Tipo: Peer-Reviewed Synthesis Palavras-chave: Governance; Social-ecological resilience; Socio-technical transitions.
Ano: 2010
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The role of social learning for social-ecological systems in Korean village groves restoration Ecology and Society
Lee, Eunju; Civic Ecology Lab, Department of Natural Resources, Cornell University; el372@cornell.edu; Krasny, Marianne E.; Civic Ecology Lab, Department of Natural Resources, Cornell University; mek2@cornell.edu.
Recently, social learning has been recognized as a means to foster adaptation to changing conditions, and more broadly, social-ecological systems resilience. However, the discussion of social learning and social-ecological resilience in different cultural contexts is limited. In this study we introduce the Korean Village Groves Restoration Project (VGRP) through the lens of social learning, and discuss implications of the VGRP for resilience in villages impacted by industrialization and decline of traditional forest resources. We conducted open-ended interviews with VGRP leaders, government and NGO officials, and residents in four villages in South Korea, and found that villages responded to ecosystem change in ways that could be explained by the...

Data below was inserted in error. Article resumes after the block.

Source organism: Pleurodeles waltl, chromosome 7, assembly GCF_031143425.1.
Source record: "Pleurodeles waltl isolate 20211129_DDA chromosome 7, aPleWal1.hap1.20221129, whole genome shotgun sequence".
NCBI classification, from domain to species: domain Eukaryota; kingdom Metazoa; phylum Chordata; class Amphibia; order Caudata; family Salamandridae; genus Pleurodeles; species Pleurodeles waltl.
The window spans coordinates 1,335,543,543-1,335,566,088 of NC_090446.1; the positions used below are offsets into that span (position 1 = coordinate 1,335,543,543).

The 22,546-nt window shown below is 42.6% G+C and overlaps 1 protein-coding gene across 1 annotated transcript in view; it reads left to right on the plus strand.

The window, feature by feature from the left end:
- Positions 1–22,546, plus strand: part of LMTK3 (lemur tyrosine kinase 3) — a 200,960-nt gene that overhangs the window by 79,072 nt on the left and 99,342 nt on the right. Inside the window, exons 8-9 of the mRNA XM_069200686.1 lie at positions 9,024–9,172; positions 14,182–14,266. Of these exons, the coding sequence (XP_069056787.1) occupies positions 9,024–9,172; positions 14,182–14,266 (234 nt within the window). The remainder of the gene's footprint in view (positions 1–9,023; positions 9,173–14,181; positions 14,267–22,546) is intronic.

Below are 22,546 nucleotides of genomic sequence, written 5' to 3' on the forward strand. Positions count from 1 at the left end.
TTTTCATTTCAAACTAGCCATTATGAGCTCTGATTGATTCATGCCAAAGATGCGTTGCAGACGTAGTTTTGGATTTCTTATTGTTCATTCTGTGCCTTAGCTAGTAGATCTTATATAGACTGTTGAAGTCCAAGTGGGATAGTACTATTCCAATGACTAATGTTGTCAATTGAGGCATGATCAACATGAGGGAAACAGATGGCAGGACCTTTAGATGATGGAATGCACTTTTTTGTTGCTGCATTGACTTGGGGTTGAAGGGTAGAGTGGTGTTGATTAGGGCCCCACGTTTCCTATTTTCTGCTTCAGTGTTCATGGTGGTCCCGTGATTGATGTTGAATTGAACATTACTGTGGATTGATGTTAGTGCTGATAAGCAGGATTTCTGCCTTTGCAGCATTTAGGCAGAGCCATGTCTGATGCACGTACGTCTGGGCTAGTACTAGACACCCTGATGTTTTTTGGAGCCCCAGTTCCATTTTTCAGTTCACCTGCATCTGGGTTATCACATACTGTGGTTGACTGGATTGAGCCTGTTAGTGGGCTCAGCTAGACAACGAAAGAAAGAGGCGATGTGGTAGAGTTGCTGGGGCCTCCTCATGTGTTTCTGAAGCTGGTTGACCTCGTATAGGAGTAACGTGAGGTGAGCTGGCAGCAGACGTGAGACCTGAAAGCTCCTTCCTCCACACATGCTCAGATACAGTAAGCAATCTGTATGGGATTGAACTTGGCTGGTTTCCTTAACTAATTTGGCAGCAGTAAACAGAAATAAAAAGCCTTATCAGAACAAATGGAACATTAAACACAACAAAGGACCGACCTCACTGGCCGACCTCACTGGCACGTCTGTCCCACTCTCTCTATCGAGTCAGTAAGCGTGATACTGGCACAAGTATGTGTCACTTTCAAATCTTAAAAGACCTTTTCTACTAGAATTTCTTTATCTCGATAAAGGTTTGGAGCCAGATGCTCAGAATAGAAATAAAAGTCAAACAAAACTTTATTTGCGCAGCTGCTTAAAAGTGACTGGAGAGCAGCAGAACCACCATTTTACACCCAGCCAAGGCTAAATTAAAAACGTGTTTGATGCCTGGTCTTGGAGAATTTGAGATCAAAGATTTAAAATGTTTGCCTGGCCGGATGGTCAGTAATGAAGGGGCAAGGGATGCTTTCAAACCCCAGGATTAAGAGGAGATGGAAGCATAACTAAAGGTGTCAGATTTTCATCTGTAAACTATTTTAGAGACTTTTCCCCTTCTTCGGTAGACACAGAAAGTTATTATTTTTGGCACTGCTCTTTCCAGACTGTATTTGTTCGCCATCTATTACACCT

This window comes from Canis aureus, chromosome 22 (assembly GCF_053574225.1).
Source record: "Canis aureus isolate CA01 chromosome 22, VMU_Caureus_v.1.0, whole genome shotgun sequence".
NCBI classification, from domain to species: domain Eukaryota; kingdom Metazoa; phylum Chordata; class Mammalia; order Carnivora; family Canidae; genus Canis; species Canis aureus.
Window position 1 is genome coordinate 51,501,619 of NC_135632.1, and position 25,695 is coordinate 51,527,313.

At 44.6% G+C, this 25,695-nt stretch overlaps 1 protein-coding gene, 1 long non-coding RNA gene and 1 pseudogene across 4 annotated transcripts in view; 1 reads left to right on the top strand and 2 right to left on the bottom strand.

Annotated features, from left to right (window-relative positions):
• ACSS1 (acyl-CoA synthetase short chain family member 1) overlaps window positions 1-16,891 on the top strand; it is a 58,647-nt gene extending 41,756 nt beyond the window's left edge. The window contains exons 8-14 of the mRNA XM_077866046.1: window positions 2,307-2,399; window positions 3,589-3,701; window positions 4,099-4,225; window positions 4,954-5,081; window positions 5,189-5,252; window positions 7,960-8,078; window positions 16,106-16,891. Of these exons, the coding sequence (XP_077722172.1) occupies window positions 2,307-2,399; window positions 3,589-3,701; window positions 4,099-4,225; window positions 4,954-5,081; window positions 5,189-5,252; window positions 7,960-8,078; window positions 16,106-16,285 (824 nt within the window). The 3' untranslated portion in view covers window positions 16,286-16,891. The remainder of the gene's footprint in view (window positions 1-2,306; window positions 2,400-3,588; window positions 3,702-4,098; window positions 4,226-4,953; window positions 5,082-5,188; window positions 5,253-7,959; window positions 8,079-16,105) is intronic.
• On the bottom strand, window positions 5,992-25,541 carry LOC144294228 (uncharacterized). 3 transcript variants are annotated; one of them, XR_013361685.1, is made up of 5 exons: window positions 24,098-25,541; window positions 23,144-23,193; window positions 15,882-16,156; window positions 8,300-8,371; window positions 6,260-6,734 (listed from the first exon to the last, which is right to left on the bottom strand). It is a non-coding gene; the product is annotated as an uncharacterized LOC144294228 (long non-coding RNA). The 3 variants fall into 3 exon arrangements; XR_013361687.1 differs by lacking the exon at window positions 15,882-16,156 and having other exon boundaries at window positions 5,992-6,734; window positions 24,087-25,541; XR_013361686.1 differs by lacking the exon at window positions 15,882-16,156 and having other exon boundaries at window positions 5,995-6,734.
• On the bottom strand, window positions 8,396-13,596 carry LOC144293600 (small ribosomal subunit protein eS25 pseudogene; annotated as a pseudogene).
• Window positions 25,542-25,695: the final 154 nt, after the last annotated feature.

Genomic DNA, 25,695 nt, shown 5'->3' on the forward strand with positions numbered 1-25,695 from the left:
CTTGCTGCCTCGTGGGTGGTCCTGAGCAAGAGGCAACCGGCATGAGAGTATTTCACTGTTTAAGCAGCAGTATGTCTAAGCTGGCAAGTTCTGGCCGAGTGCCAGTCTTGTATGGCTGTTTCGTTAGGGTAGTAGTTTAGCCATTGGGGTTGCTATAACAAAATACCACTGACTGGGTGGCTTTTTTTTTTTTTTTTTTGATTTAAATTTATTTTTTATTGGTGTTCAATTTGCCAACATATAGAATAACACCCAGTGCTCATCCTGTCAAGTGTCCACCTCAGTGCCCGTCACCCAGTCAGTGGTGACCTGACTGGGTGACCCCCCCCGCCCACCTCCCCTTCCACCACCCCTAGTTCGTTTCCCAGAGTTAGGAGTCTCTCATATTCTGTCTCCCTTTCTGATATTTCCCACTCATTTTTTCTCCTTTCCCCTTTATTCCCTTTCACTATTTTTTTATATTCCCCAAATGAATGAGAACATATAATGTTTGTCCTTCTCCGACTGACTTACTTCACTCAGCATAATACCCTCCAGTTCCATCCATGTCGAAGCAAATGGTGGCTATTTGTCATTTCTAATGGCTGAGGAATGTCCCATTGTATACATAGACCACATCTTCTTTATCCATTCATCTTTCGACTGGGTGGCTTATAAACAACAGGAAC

Tipo: Peer-Reviewed Reports Palavras-chave: Korean village groves; Multiple loop learning; Natural resource management; Social-ecological resilience; Social learning.
Ano: 2015
Registros recuperados: 17